Intepreting Wangjing: Ordinary foreigners in a globalizing town

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Abstract

Recently, over a hundred thousand South Koreans, mainly of lower middle class backgrounds, migrated to a suburban town in Beijing, Wangjing. In terms of size and migrant population density, Wangjing is emerging as one of the largest oversea Korean communities in the world. Conventional theories of migration, however, do not have appropriate tools to categorize Koreans in Beijing. Majority of them are not entirely up-rooted from South Korea, as many of them still have properties and personal/business connections in Korea. Having middle-class backgrounds, they are not transnational capitalists. Neither are they one of skilled or unskilled migrant workers waiting to be recognized as a citizen by their host country, China. Their life style is fluid and flexible, though not being very rich. The difficulty of using conventional theoretical frameworks to understand Korean middle class' move to Beijing stems from a very simple reason; studies of migration do not imagine migration of a middle class family from a developed country to a developing country. The town is not a kind of migrant ethnic enclaves in which the sense of insecurity is compensated by cohesion of migrants. Neither is Wangjing a foreign concession in a developing world where laws and citizenship of global capital supercede local claims of sovereignty. Overall, the nature of the new Koreatown in Beijing is radically different from other foreigners' communities in Beijing and from Korean communities in other countries as it pertains a deep sense of ambivalence in their relations with identity, citizenship, sovereignty and rights. This essay is an engagement with this deep ambivalence through a close look at the emergence of a Korean middle-class town in globalizing Beijing. By delineating key driving forces such as Chinese socialist state's urban reorganization and crisis of South Korean middle class in the age of neoliberalism, I will interrogate with the natures of trans-migrant middle class in East Asia.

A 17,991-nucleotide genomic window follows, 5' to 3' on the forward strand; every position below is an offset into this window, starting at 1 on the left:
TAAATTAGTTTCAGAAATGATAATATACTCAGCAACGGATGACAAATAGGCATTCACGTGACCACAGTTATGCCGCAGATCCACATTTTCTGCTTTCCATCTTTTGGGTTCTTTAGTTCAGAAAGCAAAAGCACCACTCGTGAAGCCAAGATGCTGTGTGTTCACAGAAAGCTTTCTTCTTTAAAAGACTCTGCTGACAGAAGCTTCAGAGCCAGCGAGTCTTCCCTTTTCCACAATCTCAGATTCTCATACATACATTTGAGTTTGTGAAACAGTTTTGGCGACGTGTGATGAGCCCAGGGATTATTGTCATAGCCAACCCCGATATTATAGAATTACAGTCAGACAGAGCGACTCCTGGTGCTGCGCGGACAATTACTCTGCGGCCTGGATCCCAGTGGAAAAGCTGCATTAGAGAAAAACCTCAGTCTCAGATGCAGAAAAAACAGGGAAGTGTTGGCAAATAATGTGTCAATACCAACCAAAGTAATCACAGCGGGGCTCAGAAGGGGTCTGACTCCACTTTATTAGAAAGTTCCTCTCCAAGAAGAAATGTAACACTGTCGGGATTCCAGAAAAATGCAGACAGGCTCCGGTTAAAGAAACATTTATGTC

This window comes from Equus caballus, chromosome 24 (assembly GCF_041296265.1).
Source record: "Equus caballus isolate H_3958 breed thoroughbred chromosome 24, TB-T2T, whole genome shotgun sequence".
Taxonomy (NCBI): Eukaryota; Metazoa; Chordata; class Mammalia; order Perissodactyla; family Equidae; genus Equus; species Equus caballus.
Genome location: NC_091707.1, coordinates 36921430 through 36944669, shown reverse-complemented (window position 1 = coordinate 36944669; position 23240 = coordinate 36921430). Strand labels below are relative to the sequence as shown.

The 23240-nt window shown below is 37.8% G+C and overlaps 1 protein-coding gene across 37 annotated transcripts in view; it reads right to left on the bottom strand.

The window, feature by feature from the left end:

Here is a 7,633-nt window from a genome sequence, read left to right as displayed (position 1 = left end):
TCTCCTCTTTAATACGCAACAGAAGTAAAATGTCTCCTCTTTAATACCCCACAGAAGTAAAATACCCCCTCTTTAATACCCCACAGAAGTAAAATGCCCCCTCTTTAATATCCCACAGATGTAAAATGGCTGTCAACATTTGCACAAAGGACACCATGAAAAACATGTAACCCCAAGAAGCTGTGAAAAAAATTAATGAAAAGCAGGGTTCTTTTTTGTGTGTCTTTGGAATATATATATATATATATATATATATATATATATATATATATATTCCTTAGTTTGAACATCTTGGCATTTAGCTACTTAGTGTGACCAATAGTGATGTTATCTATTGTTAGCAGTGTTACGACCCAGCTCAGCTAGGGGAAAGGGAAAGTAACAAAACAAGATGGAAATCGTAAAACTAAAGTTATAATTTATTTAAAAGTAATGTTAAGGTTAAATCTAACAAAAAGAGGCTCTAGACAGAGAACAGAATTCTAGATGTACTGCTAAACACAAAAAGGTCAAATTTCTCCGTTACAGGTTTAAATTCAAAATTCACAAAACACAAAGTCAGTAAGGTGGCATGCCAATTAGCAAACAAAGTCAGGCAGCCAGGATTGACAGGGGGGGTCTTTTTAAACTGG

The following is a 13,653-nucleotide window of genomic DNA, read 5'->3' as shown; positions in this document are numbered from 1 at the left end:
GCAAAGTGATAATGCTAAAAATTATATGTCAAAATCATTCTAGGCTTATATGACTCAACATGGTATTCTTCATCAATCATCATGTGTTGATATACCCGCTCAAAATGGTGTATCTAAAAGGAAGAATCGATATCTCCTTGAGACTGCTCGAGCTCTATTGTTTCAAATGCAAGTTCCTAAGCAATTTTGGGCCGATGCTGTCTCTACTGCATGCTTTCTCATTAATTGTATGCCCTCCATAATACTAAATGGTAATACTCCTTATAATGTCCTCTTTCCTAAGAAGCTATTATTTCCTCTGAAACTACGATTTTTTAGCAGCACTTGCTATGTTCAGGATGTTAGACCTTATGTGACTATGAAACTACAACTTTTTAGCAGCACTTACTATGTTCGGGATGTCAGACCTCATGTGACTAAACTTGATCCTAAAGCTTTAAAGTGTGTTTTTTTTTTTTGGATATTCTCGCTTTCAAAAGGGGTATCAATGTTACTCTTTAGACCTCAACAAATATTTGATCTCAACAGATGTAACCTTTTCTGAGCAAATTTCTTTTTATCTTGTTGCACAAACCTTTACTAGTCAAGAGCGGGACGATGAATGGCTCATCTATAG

Original languageEnglish
Pages (from-to)469-500
Number of pages32
JournalKorea Observer
Volume38
Issue number3
Publication statusPublished - 2007 Sep 1

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middle class
town
migrant
migration
ambivalence
sovereignty
citizenship
community
middle-class family
socialist state
migrant worker
life style
concession
population density
reorganization
neoliberalism
group cohesion
South Korea
Korea
Middle Class

All Science Journal Classification (ASJC) codes

  • Arts and Humanities(all)
  • Social Sciences(all)

Cite this

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title = "Intepreting Wangjing: Ordinary foreigners in a globalizing town",
abstract = "Recently, over a hundred thousand South Koreans, mainly of lower middle class backgrounds, migrated to a suburban town in Beijing, Wangjing. In terms of size and migrant population density, Wangjing is emerging as one of the largest oversea Korean communities in the world. Conventional theories of migration, however, do not have appropriate tools to categorize Koreans in Beijing. Majority of them are not entirely up-rooted from South Korea, as many of them still have properties and personal/business connections in Korea. Having middle-class backgrounds, they are not transnational capitalists. Neither are they one of skilled or unskilled migrant workers waiting to be recognized as a citizen by their host country, China. Their life style is fluid and flexible, though not being very rich. The difficulty of using conventional theoretical frameworks to understand Korean middle class' move to Beijing stems from a very simple reason; studies of migration do not imagine migration of a middle class family from a developed country to a developing country. The town is not a kind of migrant ethnic enclaves in which the sense of insecurity is compensated by cohesion of migrants. Neither is Wangjing a foreign concession in a developing world where laws and citizenship of global capital supercede local claims of sovereignty. Overall, the nature of the new Koreatown in Beijing is radically different from other foreigners' communities in Beijing and from Korean communities in other countries as it pertains a deep sense of ambivalence in their relations with identity, citizenship, sovereignty and rights. This essay is an engagement with this deep ambivalence through a close look at the emergence of a Korean middle-class town in globalizing Beijing. By delineating key driving forces such as Chinese socialist state's urban reorganization and crisis of South Korean middle class in the age of neoliberalism, I will interrogate with the natures of trans-migrant middle class in East Asia.",
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Intepreting Wangjing : Ordinary foreigners in a globalizing town. / Seo, Jungmin.

In: Korea Observer, Vol. 38, No. 3, 01.09.2007, p. 469-500.

Research output: Contribution to journalArticle

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